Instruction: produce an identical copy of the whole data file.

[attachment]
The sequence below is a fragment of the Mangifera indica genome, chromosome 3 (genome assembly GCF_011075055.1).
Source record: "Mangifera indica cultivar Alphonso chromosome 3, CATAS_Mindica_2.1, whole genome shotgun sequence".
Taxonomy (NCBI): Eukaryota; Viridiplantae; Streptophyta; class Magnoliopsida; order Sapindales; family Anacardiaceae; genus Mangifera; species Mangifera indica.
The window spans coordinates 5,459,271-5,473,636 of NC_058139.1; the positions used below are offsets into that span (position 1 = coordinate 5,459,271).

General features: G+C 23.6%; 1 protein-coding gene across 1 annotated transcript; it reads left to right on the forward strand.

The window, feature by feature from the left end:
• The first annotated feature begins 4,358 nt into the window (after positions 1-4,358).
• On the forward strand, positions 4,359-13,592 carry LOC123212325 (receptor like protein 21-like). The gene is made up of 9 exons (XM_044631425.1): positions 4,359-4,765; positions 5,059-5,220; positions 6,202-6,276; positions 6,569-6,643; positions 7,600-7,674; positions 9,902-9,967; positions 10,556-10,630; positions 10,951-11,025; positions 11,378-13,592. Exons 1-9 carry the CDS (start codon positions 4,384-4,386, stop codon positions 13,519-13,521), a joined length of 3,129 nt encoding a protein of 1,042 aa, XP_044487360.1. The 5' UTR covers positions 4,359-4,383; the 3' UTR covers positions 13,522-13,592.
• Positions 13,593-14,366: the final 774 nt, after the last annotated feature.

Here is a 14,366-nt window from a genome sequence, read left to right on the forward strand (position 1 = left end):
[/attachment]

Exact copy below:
The sequence below is a fragment of the Mangifera indica genome, chromosome 3 (genome assembly GCF_011075055.1).
Source record: "Mangifera indica cultivar Alphonso chromosome 3, CATAS_Mindica_2.1, whole genome shotgun sequence".
Taxonomy (NCBI): Eukaryota; Viridiplantae; Streptophyta; class Magnoliopsida; order Sapindales; family Anacardiaceae; genus Mangifera; species Mangifera indica.
The window spans coordinates 5,459,271-5,473,636 of NC_058139.1; the positions used below are offsets into that span (position 1 = coordinate 5,459,271).

General features: G+C 23.6%; 1 protein-coding gene across 1 annotated transcript; it reads left to right on the forward strand.

The window, feature by feature from the left end:
• The first annotated feature begins 4,358 nt into the window (after positions 1-4,358).
• On the forward strand, positions 4,359-13,592 carry LOC123212325 (receptor like protein 21-like). The gene is made up of 9 exons (XM_044631425.1): positions 4,359-4,765; positions 5,059-5,220; positions 6,202-6,276; positions 6,569-6,643; positions 7,600-7,674; positions 9,902-9,967; positions 10,556-10,630; positions 10,951-11,025; positions 11,378-13,592. Exons 1-9 carry the CDS (start codon positions 4,384-4,386, stop codon positions 13,519-13,521), a joined length of 3,129 nt encoding a protein of 1,042 aa, XP_044487360.1. The 5' UTR covers positions 4,359-4,383; the 3' UTR covers positions 13,522-13,592.
• Positions 13,593-14,366: the final 774 nt, after the last annotated feature.

Here is a 14,366-nt window from a genome sequence, read left to right on the forward strand (position 1 = left end):